Lombard's real name was Jane Alice Peters, born Jan. 16, 1942, the daughter of Frederic C. Peters and Elizabeth Knight Peters. Her parents divorced when she was eight years old. That year (1916) Elizabeth Peters took her three children to visit Los Angeles and then decided to settle there. Jane Alice was twelve years old when she received her first role in a silent film titled A Perfect Crime (1921). When she returned to the screen in 1925 she had taken on her new name.(website info)
Gable was married when he and Lombard started seeing each other. December 14, 1938, Gable made a public announcement that he was ready to seek divorce from his wife; however within twenty-four hours Gable's wife announced that she was getting the divorce. It was during this time that Gable was chosen for the leading male role in Gone with the Wind. Lombard had tried out, but was beaten out by Vivian Leigh. The divorce was granted in a four-minute hearing on March 8, 1939. Lombard was quick to offer Louella Parsons a quote, "When Clark gets a few days off, perhaps we'll sneak away and have the ceremony performed," Lombard said. Her hint of an elopement set reporters to establishing a day-and-night watch on Lombard's house in Bel-Air. ... ... Otto Winkler, the press agent who handled most of Gable's personal publicity at MGM, was sent out on a reconnaissance mission to find some remote spot for the marriage. The place finally settled on was Kingman, Arizona, a small town of only a couple of thousand people, located about 400 miles from Los Angeles.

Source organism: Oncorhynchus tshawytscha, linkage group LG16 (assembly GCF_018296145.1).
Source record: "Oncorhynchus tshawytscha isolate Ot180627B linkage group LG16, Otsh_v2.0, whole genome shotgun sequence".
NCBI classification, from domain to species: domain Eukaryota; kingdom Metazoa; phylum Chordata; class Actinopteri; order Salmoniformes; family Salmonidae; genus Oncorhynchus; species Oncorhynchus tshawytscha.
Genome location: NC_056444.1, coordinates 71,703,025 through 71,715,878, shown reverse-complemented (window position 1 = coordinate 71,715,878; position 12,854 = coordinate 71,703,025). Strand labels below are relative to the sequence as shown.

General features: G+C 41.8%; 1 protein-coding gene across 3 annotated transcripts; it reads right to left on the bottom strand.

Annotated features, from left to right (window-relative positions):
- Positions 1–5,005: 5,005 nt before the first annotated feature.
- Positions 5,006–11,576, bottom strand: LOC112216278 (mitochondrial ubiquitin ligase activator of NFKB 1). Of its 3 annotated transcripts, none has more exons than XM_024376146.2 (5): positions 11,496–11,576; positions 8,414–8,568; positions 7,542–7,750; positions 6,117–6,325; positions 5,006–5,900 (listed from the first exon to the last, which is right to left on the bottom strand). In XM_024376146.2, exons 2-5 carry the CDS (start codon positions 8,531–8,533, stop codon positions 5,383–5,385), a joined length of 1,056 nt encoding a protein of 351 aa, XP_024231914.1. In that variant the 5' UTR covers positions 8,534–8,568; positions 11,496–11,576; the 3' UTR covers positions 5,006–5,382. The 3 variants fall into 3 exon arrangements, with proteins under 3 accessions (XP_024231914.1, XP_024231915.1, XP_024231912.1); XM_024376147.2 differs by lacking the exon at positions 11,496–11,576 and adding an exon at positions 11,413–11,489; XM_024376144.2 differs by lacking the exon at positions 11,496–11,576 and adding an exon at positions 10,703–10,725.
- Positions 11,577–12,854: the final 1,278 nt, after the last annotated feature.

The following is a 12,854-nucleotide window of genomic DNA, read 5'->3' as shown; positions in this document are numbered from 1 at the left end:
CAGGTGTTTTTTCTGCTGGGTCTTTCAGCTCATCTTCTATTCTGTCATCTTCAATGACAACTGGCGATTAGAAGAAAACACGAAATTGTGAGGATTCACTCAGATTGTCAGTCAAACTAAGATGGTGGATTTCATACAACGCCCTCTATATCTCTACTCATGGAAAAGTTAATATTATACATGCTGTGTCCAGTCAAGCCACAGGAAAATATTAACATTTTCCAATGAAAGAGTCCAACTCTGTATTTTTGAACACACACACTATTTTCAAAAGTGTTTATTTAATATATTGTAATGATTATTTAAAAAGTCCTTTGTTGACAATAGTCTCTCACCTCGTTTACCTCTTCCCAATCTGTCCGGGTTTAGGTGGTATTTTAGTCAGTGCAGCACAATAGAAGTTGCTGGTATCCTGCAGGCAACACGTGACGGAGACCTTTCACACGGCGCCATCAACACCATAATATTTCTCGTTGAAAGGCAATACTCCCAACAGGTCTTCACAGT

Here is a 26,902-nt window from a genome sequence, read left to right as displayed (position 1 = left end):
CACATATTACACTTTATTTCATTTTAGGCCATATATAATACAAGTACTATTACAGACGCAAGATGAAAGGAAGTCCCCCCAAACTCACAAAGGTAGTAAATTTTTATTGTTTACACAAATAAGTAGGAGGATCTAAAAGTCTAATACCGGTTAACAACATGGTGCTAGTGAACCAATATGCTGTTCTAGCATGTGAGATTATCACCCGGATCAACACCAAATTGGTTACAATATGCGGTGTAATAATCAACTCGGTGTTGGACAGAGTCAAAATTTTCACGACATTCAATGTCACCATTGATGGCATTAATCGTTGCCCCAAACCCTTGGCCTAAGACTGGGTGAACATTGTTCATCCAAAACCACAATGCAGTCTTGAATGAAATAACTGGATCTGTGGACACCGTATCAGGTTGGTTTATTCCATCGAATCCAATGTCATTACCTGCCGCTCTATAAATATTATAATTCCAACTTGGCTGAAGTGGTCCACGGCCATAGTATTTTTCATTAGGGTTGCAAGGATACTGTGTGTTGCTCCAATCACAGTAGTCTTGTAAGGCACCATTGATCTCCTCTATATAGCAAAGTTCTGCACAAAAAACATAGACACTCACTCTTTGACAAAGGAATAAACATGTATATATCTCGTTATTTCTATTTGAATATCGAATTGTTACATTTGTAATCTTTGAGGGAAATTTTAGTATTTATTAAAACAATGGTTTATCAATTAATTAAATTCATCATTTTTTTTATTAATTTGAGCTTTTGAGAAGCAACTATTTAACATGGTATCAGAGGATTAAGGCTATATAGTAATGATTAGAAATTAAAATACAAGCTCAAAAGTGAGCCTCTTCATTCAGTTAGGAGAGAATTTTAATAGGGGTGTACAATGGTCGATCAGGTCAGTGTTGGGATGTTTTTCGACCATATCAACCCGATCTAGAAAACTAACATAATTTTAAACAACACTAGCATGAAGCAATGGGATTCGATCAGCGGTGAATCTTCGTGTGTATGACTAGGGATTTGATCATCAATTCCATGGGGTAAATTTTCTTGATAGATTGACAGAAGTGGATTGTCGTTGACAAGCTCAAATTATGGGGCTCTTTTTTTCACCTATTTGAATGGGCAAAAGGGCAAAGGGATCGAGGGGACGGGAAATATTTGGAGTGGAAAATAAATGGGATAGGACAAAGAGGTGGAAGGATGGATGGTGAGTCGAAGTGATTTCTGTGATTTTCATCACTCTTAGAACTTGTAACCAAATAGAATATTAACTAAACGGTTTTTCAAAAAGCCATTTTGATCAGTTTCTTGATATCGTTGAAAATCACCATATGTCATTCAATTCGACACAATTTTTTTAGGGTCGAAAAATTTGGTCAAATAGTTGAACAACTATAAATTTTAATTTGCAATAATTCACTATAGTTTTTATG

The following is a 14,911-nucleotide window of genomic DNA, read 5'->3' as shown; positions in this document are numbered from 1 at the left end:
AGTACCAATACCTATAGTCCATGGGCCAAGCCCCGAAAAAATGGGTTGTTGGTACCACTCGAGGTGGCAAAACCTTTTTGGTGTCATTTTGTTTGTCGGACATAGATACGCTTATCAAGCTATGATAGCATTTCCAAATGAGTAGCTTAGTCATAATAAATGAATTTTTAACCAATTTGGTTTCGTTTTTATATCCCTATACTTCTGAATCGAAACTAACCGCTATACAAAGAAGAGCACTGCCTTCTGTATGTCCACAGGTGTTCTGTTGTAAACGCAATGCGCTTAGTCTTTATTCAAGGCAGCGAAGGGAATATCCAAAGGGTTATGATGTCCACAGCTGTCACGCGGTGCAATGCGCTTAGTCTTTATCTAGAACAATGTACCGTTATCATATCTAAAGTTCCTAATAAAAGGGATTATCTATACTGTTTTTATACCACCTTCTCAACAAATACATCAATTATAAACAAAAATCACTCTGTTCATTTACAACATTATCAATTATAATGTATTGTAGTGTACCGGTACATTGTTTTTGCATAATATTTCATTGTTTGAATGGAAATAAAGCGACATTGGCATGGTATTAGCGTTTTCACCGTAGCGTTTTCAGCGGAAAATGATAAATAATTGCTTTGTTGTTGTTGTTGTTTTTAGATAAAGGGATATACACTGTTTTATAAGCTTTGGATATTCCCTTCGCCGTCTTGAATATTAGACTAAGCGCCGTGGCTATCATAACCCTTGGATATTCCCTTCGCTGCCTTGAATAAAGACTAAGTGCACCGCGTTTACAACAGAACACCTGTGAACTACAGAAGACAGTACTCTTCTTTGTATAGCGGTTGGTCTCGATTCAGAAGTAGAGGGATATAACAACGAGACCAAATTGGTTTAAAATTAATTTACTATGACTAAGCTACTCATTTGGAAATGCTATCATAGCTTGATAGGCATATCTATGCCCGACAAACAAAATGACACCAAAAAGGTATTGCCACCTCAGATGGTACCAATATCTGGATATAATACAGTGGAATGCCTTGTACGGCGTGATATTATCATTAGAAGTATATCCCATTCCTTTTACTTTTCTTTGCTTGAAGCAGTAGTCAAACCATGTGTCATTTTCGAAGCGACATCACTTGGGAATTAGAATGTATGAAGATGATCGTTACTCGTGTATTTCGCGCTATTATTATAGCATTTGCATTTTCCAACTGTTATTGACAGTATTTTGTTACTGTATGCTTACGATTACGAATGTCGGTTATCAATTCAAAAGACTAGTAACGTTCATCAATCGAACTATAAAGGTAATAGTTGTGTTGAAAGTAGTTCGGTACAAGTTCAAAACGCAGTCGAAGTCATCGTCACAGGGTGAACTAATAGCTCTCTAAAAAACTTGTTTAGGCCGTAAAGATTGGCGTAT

On March 28, Gable discovered that he would have the next two days off, due to sudden changes in the shooting schedule of "Gone With the Wind." ... ... The Gable-Lombard elopement was one of the most unglamorous on record. ... ... Gable and Lombard returned to her house in Bel-Air at three in the morning, almost twenty-four hours from the time they had left.
The Gables took time off after Gone With the Wind was filmed,
but at no point in Harris' book is there any indication that they
honeymooned or even vacationed in Kosciusko county Indiana.